Despite COVID-19, the housing market has experienced large growth over the last 12 months. Existing home sales are up from 5.7 million in February 2020 to 6.2 million in February 2021. As a result, there has been a 16% increase in average home prices between February 2020 ($270k) and February 2021 ($313k).
As the housing market remains active, TransUnion research found that many consumers are fleeing cities for less dense areas. For most major cities, the pandemic simply accelerated an already downward trend wherein large metro areas are becoming increasingly less popular.
The implications to insurers are plentiful. Most noteworthy, there will be changing mobility and risk distribution by territory, as more people populate these new areas. The migration patterns will also have an impact on vehicle demand and driving. Adjusting insurance policies for these individuals will be critical.
Trend #3: Backlogged Court Cases and the Impact to Insurers
Another consequence of COVID-19 and shutdown orders were operational delays in the judicial system. Courts are experiencing backlogs, which are affecting the recency of violations returned and conviction rates.
The average time to adjudicate increased by 16 days in 2020 over the prior year. Although certain court proceedings have resumed, many traffic-related cases remain backlogged. This action will likely have a lasting impact on the auto insurance industry in regards to premiums and pricing.
For instance, the impact of COVID-19 has reduced personal auto conviction surcharge revenue by an estimated 9% and contributes to negative premium drift; however, carriers can mitigate some of that impact by using court records. A TransUnion analysis found that there could be a 35% increase to surcharge revenue through the deployment of court records.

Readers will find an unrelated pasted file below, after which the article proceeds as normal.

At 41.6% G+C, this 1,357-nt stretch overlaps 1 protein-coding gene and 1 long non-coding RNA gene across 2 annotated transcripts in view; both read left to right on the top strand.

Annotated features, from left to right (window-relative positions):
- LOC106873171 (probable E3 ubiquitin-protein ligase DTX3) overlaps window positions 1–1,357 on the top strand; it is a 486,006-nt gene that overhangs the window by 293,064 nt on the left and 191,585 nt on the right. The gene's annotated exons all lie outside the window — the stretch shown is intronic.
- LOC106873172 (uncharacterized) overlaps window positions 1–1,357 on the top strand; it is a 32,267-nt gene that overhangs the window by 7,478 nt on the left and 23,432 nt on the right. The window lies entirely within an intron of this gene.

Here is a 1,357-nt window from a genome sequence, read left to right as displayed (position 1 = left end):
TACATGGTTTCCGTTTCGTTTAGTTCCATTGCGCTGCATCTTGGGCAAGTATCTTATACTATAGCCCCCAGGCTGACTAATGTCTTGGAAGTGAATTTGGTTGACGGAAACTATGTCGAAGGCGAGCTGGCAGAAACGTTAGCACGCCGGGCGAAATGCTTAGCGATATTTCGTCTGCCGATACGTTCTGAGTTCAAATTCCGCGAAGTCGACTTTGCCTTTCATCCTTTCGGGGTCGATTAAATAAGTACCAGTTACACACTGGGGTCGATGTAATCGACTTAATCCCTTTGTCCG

“The impacts of COVID-19 are certainly not over, and this means there are consumers on each end of the ‘K-shape’ – those who have been able to bounce back and others who still face significant hardship. In the year ahead, it will be more important than ever for insurers to consider the resources, partners and solutions that will allow them to have meaningful interactions with consumers and help them identify the coverage and adjustments to best meet their needs,” concluded McElroy.
Insurers seeking more information about the research and other tools to respond to the pandemic can complete the form found on TransUnion’s COVID-19 insurance website.
About TransUnion (NYSE: TRU)
TransUnion is a global information and insights company that makes trust possible in the modern economy. We do this by providing a comprehensive picture of each person so they can be reliably and safely represented in the marketplace. As a result, businesses and consumers can transact with confidence and achieve great things. We call this Information for Good.®
A leading presence in more than 30 countries across five continents, TransUnion provides solutions that help create economic opportunity, great experiences and personal empowerment for hundreds of millions of people.